sTemp = sTemp & Mid(sUniv, iB(j), 1)
Next j
Cells(i, 2).Value = sTemp
PutRow = i + 1
End Function
```

Run the FindSets macro and the different combinations desired end up in column 2. Be careful when running the macro, however. The number of combinations can get very large very quickly. For instance, if you put 26 letters (A through Z) in cell A1 and the value 5 in cell A2, the macro will crash. Why? Because there are 65,780 possible five-character combinations and only 65,536 rows in which to place them.

ExcelTips is your source for cost-effective Microsoft Excel training. This tip (6766) applies to Microsoft Excel 97, 2000, 2002, and 2003. You can find a version of this tip for the ribbon interface of Excel (Excel 2007 and later) here: Listing Combinations.

##### Author Bio

Allen Wyatt

With more than 50 non-fiction books and numerous magazine articles to his credit, Allen Wyatt is an internationally recognized author. He  is president of Sharon Parq Associates, a computer and publishing services company. ...

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What is six more than 9?

2017-02-02 14:24:35

Carlos Santiago

What's the word on the error I get at: "For k = 1 To j – 1"

2016-11-03 11:33:30

Guy

I would like to create a comma delimited string of names in cell A0...
Dim arrWsNames() As String
arrWsNames = Split(Cells(1, 1).Value, ",")

and then pass this array to your routine Cnr ->
Cnr arrWsNames, 2

I would then like to generate the matrix of name combinations from the array... are you able to show me how please...?

2016-08-04 09:36:41

Brittany

I get an error: "For k = 1 To j – 1" does anybody knows what I can do?

2015-07-22 17:06:50

PAUL

If I have a table with 4 rows and 5 columns to select a set of 4, how many combinations will I have if I must select only one item from each row but can select one or more from a column. See table below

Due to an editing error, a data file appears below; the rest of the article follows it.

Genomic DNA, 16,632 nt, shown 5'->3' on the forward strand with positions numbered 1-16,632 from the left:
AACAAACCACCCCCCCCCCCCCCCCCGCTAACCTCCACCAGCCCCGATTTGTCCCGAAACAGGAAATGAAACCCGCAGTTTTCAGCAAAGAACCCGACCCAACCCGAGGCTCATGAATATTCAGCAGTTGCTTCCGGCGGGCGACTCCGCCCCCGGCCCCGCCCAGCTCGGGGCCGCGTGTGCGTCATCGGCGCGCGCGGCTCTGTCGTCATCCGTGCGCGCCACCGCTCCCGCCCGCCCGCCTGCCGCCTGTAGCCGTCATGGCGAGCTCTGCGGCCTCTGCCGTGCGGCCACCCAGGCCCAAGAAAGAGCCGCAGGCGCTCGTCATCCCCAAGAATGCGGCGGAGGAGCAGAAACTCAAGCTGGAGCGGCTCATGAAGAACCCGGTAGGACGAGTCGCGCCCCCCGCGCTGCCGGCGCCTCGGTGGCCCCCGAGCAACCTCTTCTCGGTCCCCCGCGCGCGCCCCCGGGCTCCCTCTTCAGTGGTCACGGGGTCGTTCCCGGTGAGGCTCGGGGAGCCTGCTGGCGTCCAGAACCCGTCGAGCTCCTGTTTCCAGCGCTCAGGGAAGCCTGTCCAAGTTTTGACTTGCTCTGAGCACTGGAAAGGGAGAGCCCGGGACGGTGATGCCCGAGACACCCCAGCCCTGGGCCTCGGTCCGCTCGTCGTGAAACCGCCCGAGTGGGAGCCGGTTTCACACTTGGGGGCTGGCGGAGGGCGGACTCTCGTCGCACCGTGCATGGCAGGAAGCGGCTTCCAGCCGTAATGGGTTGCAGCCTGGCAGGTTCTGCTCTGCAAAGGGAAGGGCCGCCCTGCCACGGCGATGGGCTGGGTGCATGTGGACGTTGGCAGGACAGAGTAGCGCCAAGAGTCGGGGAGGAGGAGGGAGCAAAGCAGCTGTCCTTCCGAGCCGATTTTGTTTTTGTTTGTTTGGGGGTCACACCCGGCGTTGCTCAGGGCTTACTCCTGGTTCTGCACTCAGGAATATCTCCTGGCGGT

A1 B1 C1 D1 E1
A2 B2 C2 D2 E2
A3 B3 C3 D3 E3
A4 B4 C4 D4 E4

2014-12-11 06:02:48

Ruud

I get an error: "For k = 1 To j – 1" does anybody knows what I can do?

2014-05-03 08:51:00

Ralph

Hi

I Have copied the code in Sub Testcnr() to a module and tried to run it. The debugger gives me variable i "not Defined" What do I need to do to get this code to run.

Ralph

2014-03-26 23:45:50

sue

how do I continue from one worksheet to the next if there is not enough rows to complete the task

2013-06-03 15:07:50

Marie Vasco

Hi,

let's say we want to use this but the combinations are going to go past excel's limit of over 1,000,000 rows. How can we modify this macro so that we can "spill" the combinations to another sheet in the same excel workbook after excel reaches it limit in the sheet that it is in?

I greatly appreciate your help :)

Thanks!

2013-03-12 05:02:56

WanLu

could you show me how to list out all the 13-digits combination?
Thanks!

2013-02-10 12:26:28

Sebastian

Ok, so in the line (Line 2) that reads:

Cnr 10, 4

If I change that to:

Cnr 12, 9

I would get a list of all the 9-digit combinations from the set of numbers 1,2,3,4,5,6,7,8,9,10,11 and 12? Right?

Thanks!